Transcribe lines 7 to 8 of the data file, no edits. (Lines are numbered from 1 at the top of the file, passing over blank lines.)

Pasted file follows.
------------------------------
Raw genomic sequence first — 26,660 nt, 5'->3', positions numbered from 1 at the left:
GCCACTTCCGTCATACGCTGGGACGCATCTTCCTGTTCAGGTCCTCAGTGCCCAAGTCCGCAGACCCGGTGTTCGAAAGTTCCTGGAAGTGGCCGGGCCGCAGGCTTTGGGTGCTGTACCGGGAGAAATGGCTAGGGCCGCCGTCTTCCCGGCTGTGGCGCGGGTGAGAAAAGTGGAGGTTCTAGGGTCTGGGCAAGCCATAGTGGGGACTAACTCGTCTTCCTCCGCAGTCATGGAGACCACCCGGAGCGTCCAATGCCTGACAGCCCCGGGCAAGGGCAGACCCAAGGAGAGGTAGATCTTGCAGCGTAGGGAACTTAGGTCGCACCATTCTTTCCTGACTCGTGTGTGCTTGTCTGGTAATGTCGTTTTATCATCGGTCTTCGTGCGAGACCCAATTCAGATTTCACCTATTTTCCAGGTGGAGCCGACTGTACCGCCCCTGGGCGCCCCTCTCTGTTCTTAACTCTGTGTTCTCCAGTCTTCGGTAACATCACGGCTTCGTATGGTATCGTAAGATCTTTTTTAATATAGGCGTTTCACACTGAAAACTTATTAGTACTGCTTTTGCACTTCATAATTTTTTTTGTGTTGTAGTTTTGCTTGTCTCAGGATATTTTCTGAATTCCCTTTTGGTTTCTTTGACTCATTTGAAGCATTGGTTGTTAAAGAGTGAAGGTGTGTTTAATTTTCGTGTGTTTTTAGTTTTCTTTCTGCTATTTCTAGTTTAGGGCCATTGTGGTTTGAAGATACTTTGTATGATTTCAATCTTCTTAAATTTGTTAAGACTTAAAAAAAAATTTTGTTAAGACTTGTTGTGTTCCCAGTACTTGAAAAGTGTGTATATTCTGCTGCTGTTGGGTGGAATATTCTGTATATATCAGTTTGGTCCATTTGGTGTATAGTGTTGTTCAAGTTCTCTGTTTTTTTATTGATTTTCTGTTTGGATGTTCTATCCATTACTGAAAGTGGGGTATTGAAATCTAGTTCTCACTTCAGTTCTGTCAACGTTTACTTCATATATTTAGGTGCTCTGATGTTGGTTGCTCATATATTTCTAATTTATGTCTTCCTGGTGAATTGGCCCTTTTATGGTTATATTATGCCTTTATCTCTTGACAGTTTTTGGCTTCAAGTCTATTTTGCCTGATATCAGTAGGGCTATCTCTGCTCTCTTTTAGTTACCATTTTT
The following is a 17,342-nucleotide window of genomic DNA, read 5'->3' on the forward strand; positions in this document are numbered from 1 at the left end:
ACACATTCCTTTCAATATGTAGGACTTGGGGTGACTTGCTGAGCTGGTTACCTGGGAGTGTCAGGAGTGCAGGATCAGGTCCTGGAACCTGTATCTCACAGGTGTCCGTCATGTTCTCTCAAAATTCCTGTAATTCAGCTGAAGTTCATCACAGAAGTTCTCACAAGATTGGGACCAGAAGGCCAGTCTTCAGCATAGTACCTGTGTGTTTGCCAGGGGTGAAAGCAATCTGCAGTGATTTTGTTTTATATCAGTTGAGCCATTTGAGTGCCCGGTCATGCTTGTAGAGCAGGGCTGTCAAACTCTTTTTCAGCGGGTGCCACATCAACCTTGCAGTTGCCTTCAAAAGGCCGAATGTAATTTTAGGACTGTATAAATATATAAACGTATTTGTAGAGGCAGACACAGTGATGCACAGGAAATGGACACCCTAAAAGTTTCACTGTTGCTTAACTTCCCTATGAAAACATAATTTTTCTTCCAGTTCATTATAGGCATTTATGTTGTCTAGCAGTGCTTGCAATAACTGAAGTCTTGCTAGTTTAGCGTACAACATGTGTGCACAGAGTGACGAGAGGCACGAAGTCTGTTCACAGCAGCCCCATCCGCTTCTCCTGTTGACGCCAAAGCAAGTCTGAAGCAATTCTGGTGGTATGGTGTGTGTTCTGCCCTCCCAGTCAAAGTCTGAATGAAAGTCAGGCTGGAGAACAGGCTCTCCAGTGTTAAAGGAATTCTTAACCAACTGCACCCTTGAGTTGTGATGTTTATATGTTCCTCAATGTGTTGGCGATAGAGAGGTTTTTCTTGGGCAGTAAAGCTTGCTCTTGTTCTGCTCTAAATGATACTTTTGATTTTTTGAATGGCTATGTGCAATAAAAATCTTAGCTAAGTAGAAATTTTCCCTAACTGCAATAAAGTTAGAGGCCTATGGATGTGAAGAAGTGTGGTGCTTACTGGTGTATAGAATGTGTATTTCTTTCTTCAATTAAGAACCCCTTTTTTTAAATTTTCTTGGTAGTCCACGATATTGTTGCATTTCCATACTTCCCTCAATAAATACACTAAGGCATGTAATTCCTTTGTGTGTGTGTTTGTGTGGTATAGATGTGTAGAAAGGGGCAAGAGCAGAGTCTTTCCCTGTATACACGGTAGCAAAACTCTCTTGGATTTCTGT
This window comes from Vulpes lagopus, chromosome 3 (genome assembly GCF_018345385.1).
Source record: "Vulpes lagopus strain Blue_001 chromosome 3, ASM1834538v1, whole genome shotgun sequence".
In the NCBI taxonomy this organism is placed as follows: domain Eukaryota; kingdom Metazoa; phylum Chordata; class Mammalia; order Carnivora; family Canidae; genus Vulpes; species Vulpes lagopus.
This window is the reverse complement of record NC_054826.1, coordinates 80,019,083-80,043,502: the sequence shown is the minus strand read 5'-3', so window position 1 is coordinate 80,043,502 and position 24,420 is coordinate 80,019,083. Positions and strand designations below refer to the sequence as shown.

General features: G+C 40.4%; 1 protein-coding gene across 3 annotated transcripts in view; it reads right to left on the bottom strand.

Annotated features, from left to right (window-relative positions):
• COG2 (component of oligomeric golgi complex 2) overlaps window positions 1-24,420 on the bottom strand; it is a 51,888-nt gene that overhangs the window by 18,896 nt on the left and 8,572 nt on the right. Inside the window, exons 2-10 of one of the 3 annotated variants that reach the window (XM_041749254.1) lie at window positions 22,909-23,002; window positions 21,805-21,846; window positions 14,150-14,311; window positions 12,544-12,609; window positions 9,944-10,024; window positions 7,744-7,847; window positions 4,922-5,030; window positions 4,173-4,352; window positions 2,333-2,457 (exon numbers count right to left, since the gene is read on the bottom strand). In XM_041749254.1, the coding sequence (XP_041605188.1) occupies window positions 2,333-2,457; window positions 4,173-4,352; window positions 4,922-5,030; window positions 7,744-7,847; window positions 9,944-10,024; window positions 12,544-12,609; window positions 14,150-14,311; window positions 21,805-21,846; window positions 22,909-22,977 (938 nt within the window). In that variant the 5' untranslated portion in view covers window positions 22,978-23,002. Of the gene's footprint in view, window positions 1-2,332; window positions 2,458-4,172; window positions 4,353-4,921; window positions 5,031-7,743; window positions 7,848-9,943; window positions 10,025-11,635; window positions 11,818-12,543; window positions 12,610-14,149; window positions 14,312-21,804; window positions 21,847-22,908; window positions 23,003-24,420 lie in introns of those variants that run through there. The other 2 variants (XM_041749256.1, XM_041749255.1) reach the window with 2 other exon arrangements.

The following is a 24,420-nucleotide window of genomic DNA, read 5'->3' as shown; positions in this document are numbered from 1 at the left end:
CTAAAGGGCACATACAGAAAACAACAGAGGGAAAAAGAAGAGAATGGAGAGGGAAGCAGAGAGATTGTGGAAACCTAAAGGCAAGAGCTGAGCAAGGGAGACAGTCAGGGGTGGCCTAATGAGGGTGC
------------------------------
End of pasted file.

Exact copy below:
In the NCBI taxonomy this organism is placed as follows: domain Eukaryota; kingdom Metazoa; phylum Chordata; class Mammalia; order Carnivora; family Canidae; genus Vulpes; species Vulpes lagopus.
This window is the reverse complement of record NC_054826.1, coordinates 80,019,083-80,043,502: the sequence shown is the minus strand read 5'-3', so window position 1 is coordinate 80,043,502 and position 24,420 is coordinate 80,019,083. Positions and strand designations below refer to the sequence as shown.